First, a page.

Lance R. Collins, 60, Cornell’s dean of engineering since 2010, will become vice president and executive director of the campus in August, Virginia Tech announced Monday.
From that position, Collins will be a key player in forging partnerships among academia, business and government as the campus takes shape. He grew accustomed to such challenges after helping to conceive and launch Cornell Tech.
That project, a collaboration between Cornell and the Technion-Israel Institute of Technology, is devoted to applied sciences and engineering. Its campus opened in 2017 on Roosevelt Island in New York. The parallels to Virginia Tech’s initiative are numerous.
“This new Innovation Campus is really going to be focused on technology development — particularly technology that’s relevant to society,” Collins said in a telephone interview. “That’s a very different mission than a traditional academic campus.” He said he was “thrilled to be taking on this role.”
Collins will arrive along with the first graduate students recruited for the project. Starting in the fall, they will take classes in computer science and computer engineering at Virginia Tech’s satellite in Falls Church while the campus is being developed in the Potomac Yard neighborhood of Alexandria. The 15-acre project site lies just south of Reagan National Airport.
Plans call for the first campus building to open in August 2024. The state is supplying $167.7 million for its construction. Within a decade, Virginia Tech expects to have up to 750 master’s degree students on the campus and hundreds more doctoral students and postdoctoral fellows. The campus expects to hire about 50 research and teaching faculty members.
Several universities in the Washington region already supply talent for technology companies, including the public University of Maryland at College Park and public George Mason University in Northern Virginia.
But demand for a highly skilled workforce is likely to intensify as the tech industry grows. The Alexandria campus of Virginia Tech and an expansion of George Mason’s operations in Arlington were selling points in the campaign to lure Amazon to Northern Virginia. Based in Seattle, the online retailer announced in November 2018 that it would build a second headquarters in Arlington. (Amazon founder and chief executive Jeff Bezos owns The Washington Post.)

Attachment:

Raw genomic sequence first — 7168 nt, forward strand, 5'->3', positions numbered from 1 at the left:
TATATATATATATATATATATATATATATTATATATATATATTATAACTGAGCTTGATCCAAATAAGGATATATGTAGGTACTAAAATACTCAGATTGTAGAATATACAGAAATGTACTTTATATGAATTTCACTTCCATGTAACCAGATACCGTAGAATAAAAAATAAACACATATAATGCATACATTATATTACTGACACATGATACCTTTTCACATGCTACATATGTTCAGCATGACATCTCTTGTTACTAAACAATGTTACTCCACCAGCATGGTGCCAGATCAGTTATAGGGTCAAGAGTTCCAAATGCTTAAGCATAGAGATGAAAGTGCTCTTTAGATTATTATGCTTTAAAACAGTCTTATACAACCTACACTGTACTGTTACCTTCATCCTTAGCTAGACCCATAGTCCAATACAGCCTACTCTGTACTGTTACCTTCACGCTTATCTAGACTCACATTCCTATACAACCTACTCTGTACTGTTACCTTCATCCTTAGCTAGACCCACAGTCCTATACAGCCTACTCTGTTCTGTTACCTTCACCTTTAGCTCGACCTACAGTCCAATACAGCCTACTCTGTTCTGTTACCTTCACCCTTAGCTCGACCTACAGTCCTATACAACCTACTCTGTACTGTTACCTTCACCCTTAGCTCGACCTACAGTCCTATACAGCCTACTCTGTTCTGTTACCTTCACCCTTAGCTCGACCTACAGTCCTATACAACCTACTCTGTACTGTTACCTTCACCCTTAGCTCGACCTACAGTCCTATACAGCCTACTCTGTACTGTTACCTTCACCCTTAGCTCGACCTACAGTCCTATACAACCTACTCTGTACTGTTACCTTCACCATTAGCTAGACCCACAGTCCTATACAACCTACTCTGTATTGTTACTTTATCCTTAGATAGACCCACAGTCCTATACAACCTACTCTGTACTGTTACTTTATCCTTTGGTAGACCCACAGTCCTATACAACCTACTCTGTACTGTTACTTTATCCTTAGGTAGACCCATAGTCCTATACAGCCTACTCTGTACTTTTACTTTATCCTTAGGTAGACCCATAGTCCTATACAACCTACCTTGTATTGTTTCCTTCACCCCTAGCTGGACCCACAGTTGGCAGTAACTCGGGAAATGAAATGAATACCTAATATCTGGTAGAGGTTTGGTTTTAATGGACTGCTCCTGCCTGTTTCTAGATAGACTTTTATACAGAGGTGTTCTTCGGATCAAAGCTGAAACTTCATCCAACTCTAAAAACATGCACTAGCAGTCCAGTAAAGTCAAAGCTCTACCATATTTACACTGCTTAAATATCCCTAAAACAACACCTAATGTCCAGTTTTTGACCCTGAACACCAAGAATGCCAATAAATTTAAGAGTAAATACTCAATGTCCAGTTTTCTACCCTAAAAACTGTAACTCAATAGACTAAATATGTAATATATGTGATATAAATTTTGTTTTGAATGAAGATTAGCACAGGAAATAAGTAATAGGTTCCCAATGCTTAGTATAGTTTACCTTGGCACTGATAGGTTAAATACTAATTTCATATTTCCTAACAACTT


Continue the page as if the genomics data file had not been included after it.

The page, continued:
Collins emphasized that the campus will not cater to just one company. “There will be strong ties with Amazon,” he said, “but I want to be clear: It won’t be an exclusive relationship. There are a lot of companies that are going to be interested in this campus, and we want to be open to all of them.”
Businesses will be partners, he said, but they won’t dictate what the campus does. “The faculty and the administration set the agenda,” he said. “There’s no question about that. That’s not even up for discussion. Otherwise, it’s not academia.”
Collins holds a bachelor’s degree in chemical engineering from Princeton University and master’s and doctoral degrees in that discipline from the University of Pennsylvania. He will be a professor of mechanical engineering at Virginia Tech.
In the search for a campus leader, said Virginia Tech President Timothy D. Sands, Collins stood out in part because he had helped Cornell ensure close ties between its main campus in Ithaca, N.Y., and Cornell Tech. Sands wants to forge a similar connection between Virginia Tech’s main campus in Blacksburg, which lies more than 200 miles southwest of Alexandria, and the Innovation Campus. A central issue, he said: “How do you make it feel like one university?”
Sands said he was also impressed by what Collins accomplished as dean of a premier engineering school with 230 faculty members and about 5,000 students.
Under Collins, Cornell recently erased the gender gap in a field historically tilted toward men: Half its undergraduate engineering students are now women. The engineering school also has expanded enrollment of students from underrepresented minority groups, including African Americans and Latinos.
“To see that he had done that there gave us optimism that he will be able to broaden the pool of talent coming into the pipeline in the Washington region,” Sands said. “That’s dearly needed.”